0
\$\begingroup\$

I had thought I could just connect the 24vac input to a relay input, and then setup a pin as an input on the arduino and be able to know that the relay had closed. But now I'm reading that relays need a minimum current or some such, and I don't really understand how I could meet that since I'll have no load.

I know just barely enough to even be dangerous. Am I even making sense?

\$\endgroup\$
  • \$\begingroup\$ Why not use diode and R divider with cap to detect 24Vac as DC? Contacts need a wetting current such as a pullup R and 10uF Tant cap. to prevent oxidation unless gold-plated rated <2A \$\endgroup\$ – Tony Stewart Sunnyskyguy EE75 Jan 22 '19 at 18:22
  • \$\begingroup\$ Yes you are making sense in that a little knowledge can be dangerous but, do you have a proper techy question? \$\endgroup\$ – Andy aka Jan 22 '19 at 18:24
  • \$\begingroup\$ Are you trying to switch the 24V side? Are you detecting the 24V? \$\endgroup\$ – Voltage Spike Jan 22 '19 at 18:24
0
\$\begingroup\$

Your setup is not super clear, but I will try to interpret. It sounds like you have a 24v ac signal connected to the coil on a relay. When that signal turns on, you want the relay to close. You want the arduino to use the relay contacts like a switch and detect whether it's open or closed.

I assume you mean that the contacts need some current? Assuming it's a mechanical relay, that's not really true. Some relays do recommend a bit of current to improve long term reliability, but I wouldn't worry about that right away.

Just hook up the contacts of the relay to your arduino as if it were a switch. Should work fine.

You could even hook up an LED to be turned on by the relay (google Led circuits). Set the current for 20ma, and that will give you a small load and a visual indicator at the same time.

If the relay is a solid state relay, it does need a load. But you haven't indicated that so I won't get into it.

|improve this answer|||||
\$\endgroup\$
  • \$\begingroup\$ Use a signal relay, they have no minimum current. \$\endgroup\$ – Jasen Jan 23 '19 at 8:27
  • \$\begingroup\$ I just browsed for signal relays, and can't find any with 24v AC input. Are there such things, or are they made for DC input only? \$\endgroup\$ – john west Jan 23 '19 at 13:34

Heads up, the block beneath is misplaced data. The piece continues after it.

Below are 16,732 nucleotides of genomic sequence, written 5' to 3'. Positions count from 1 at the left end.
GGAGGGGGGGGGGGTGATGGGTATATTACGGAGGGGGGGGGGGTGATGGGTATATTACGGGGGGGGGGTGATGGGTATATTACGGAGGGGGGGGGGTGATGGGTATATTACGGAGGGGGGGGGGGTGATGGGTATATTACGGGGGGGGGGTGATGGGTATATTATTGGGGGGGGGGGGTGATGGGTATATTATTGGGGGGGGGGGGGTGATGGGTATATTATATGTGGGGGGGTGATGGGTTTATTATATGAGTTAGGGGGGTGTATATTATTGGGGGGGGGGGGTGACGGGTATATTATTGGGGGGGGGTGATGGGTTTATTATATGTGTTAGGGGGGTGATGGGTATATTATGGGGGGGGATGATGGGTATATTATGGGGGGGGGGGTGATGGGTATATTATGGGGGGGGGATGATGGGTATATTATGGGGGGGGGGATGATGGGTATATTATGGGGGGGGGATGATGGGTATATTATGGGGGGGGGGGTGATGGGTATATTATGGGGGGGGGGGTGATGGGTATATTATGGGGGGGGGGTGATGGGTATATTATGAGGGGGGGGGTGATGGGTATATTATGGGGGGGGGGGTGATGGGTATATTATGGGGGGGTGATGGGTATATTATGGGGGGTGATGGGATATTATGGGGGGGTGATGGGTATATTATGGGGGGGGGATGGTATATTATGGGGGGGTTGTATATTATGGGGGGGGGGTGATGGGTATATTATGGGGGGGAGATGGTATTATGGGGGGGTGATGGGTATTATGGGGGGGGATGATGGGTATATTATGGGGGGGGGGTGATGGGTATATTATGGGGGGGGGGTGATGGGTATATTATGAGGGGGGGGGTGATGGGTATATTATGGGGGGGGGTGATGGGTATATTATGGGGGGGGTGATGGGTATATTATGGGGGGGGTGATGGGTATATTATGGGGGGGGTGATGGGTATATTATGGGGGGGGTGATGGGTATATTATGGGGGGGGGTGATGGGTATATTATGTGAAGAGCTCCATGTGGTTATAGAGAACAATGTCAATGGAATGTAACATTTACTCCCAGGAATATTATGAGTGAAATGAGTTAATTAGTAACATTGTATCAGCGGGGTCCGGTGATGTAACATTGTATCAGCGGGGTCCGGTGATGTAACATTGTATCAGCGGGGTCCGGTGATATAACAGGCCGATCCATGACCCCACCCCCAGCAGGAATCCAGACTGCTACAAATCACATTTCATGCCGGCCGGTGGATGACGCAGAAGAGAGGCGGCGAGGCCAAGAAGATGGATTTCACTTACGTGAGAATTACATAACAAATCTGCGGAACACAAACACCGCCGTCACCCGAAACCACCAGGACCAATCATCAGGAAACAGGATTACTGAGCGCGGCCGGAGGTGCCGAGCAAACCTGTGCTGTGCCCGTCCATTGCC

• \$\begingroup\$ Drew, i am worried about reliability. It might sit for months or a couple of years and never get any current, since this is around detecting water leaks, and the 24VAC only flows when a leak occurs (I have no control over any part of that). I have scoured digikey, mouser and other sites, and I see relays that support 24VAC input, but I just don't have experience to know what type and model are best. I'm hoping to learn enough to make that decision :). \$\endgroup\$ – john west Jan 23 '19 at 13:36
  • \$\begingroup\$ I do like the LED idea. And solid state is definitely best. Is "signal relay" synonomous with solid state relay, or are they not necessarily one and the same? \$\endgroup\$ – john west Jan 23 '19 at 13:42
  • \$\begingroup\$ They are not the same. And if you really want to go by the books, just use a resistor as a load. Make sure that if you do that that your power supply can handle it. \$\endgroup\$ – Drew Jan 23 '19 at 17:55
0
\$\begingroup\$

No relay is needed. You could rectify the 24V into DC, smooth it with a cap, then drive the input of an optoisolator with a proper current limit resistor. When AC is applied the opto's open-collector output could pull a uC input with internal pullup resistor low to signal that AC is present. Example part: https://www.onsemi.com/pub/Collateral/HCPL2631M-D.pdf

|improve this answer|||||
\$\endgroup\$

Your Answer

By clicking “Post Your Answer”, you agree to our terms of service, privacy policy and cookie policy

Not the answer you're looking for? Browse other questions tagged or ask your own question.